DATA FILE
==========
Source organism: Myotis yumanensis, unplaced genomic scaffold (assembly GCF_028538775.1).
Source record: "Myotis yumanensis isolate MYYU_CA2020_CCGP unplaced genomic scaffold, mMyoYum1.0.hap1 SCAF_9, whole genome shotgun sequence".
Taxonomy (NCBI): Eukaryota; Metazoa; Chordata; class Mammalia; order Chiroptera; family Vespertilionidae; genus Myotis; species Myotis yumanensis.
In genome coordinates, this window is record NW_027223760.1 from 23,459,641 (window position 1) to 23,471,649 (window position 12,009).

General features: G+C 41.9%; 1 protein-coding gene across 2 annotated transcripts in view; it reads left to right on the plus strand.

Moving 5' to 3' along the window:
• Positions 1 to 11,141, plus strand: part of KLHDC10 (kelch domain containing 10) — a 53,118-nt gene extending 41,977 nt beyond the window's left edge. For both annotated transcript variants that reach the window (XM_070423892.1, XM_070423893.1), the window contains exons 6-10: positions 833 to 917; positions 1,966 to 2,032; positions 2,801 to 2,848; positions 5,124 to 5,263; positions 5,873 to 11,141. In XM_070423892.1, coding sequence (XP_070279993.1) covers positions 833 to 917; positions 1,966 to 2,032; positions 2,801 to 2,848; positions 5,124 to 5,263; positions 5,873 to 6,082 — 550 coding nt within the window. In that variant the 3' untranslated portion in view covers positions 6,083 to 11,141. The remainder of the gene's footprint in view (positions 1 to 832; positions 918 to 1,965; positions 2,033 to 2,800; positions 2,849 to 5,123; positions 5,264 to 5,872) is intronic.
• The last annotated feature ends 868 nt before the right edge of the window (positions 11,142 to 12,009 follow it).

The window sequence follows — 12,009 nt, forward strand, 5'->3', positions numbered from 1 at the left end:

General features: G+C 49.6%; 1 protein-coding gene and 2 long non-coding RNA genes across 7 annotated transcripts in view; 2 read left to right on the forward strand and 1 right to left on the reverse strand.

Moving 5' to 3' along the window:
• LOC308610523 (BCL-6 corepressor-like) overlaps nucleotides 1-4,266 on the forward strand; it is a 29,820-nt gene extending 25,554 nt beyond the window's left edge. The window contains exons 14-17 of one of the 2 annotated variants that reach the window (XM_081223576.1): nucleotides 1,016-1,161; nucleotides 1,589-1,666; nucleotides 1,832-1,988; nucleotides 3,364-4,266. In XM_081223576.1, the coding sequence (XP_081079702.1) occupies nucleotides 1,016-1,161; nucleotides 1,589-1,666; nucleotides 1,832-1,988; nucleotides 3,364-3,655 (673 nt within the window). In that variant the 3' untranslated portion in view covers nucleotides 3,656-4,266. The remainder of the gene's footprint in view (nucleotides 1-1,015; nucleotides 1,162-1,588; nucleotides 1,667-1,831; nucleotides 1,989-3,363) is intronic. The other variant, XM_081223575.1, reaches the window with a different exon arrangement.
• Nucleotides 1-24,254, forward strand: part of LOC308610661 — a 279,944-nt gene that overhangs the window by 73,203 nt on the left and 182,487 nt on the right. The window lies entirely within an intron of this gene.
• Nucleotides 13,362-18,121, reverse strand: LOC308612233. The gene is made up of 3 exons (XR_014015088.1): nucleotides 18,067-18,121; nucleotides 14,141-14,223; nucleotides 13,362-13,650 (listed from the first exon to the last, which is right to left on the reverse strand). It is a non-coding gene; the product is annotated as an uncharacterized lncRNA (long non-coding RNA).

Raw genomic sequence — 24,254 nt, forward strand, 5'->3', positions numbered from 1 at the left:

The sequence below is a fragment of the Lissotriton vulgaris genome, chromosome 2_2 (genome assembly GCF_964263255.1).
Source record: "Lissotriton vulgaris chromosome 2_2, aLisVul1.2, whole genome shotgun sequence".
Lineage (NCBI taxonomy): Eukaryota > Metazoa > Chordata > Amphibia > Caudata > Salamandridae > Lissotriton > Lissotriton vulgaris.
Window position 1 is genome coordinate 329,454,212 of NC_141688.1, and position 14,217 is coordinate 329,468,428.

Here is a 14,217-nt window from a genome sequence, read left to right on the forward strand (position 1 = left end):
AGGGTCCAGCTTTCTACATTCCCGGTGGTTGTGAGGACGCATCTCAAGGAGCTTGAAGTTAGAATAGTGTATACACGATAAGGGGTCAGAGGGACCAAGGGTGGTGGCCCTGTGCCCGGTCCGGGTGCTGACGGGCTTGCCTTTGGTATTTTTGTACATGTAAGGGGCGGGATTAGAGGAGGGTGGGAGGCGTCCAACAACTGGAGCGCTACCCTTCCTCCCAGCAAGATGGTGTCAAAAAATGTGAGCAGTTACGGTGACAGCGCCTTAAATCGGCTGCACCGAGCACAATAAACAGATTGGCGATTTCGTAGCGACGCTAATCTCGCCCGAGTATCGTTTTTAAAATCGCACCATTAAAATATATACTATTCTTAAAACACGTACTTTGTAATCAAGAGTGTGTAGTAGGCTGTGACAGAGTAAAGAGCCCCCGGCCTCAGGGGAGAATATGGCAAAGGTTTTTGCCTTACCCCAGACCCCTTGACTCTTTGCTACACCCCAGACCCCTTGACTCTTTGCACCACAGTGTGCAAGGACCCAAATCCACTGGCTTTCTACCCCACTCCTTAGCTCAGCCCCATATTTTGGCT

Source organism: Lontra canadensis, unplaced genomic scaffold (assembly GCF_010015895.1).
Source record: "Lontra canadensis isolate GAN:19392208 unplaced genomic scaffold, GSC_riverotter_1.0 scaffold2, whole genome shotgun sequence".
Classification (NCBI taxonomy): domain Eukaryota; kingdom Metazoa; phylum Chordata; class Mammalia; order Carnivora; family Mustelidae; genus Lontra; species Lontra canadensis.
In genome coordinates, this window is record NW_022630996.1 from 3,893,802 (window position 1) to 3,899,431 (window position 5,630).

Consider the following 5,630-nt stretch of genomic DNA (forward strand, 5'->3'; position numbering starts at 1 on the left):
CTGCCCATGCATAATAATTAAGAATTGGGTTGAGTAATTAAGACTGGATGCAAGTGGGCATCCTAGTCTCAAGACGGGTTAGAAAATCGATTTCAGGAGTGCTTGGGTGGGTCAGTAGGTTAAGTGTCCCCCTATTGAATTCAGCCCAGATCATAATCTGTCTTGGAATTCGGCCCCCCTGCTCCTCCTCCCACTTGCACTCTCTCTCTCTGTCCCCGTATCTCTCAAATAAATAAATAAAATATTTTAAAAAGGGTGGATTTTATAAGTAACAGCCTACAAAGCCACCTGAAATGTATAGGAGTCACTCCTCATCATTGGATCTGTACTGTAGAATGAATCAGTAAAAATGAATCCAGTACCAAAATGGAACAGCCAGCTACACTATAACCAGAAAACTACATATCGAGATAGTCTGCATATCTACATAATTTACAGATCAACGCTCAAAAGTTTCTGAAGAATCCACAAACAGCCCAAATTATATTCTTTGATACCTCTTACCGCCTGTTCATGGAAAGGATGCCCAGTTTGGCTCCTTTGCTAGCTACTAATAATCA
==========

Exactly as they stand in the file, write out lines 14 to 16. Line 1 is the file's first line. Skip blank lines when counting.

• Nucleotides 13,362-18,121, reverse strand: LOC308612233. The gene is made up of 3 exons (XR_014015088.1): nucleotides 18,067-18,121; nucleotides 14,141-14,223; nucleotides 13,362-13,650 (listed from the first exon to the last, which is right to left on the reverse strand). It is a non-coding gene; the product is annotated as an uncharacterized lncRNA (long non-coding RNA).

Raw genomic sequence — 24,254 nt, forward strand, 5'->3', positions numbered from 1 at the left:

The sequence below is a fragment of the Lissotriton vulgaris genome, chromosome 2_2 (genome assembly GCF_964263255.1).